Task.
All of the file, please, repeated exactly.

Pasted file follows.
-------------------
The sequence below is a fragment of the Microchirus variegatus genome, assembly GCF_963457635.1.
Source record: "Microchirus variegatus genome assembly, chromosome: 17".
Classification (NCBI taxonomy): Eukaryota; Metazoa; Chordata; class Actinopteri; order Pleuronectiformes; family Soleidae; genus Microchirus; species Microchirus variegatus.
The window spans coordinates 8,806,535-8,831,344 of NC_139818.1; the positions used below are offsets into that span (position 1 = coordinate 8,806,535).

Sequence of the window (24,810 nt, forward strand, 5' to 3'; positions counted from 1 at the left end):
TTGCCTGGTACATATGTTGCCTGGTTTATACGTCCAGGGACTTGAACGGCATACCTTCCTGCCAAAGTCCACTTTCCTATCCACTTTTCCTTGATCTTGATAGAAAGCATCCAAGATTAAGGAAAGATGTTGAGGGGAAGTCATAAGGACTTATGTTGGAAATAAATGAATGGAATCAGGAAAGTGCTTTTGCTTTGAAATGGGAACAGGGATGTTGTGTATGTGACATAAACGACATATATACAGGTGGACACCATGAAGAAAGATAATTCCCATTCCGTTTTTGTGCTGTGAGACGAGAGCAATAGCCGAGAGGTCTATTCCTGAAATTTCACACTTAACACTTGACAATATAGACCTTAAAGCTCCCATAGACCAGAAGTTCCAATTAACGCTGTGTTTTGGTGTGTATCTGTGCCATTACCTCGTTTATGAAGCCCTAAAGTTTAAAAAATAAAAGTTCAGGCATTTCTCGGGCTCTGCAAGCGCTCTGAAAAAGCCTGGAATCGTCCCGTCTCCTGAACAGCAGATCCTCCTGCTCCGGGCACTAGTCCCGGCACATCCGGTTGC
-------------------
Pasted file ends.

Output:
The sequence below is a fragment of the Microchirus variegatus genome, assembly GCF_963457635.1.
Source record: "Microchirus variegatus genome assembly, chromosome: 17".
Classification (NCBI taxonomy): Eukaryota; Metazoa; Chordata; class Actinopteri; order Pleuronectiformes; family Soleidae; genus Microchirus; species Microchirus variegatus.
The window spans coordinates 8,806,535-8,831,344 of NC_139818.1; the positions used below are offsets into that span (position 1 = coordinate 8,806,535).

Sequence of the window (24,810 nt, forward strand, 5' to 3'; positions counted from 1 at the left end):
TTGCCTGGTACATATGTTGCCTGGTTTATACGTCCAGGGACTTGAACGGCATACCTTCCTGCCAAAGTCCACTTTCCTATCCACTTTTCCTTGATCTTGATAGAAAGCATCCAAGATTAAGGAAAGATGTTGAGGGGAAGTCATAAGGACTTATGTTGGAAATAAATGAATGGAATCAGGAAAGTGCTTTTGCTTTGAAATGGGAACAGGGATGTTGTGTATGTGACATAAACGACATATATACAGGTGGACACCATGAAGAAAGATAATTCCCATTCCGTTTTTGTGCTGTGAGACGAGAGCAATAGCCGAGAGGTCTATTCCTGAAATTTCACACTTAACACTTGACAATATAGACCTTAAAGCTCCCATAGACCAGAAGTTCCAATTAACGCTGTGTTTTGGTGTGTATCTGTGCCATTACCTCGTTTATGAAGCCCTAAAGTTTAAAAAATAAAAGTTCAGGCATTTCTCGGGCTCTGCAAGCGCTCTGAAAAAGCCTGGAATCGTCCCGTCTCCTGAACAGCAGATCCTCCTGCTCCGGGCACTAGTCCCGGCACATCCGGTTGC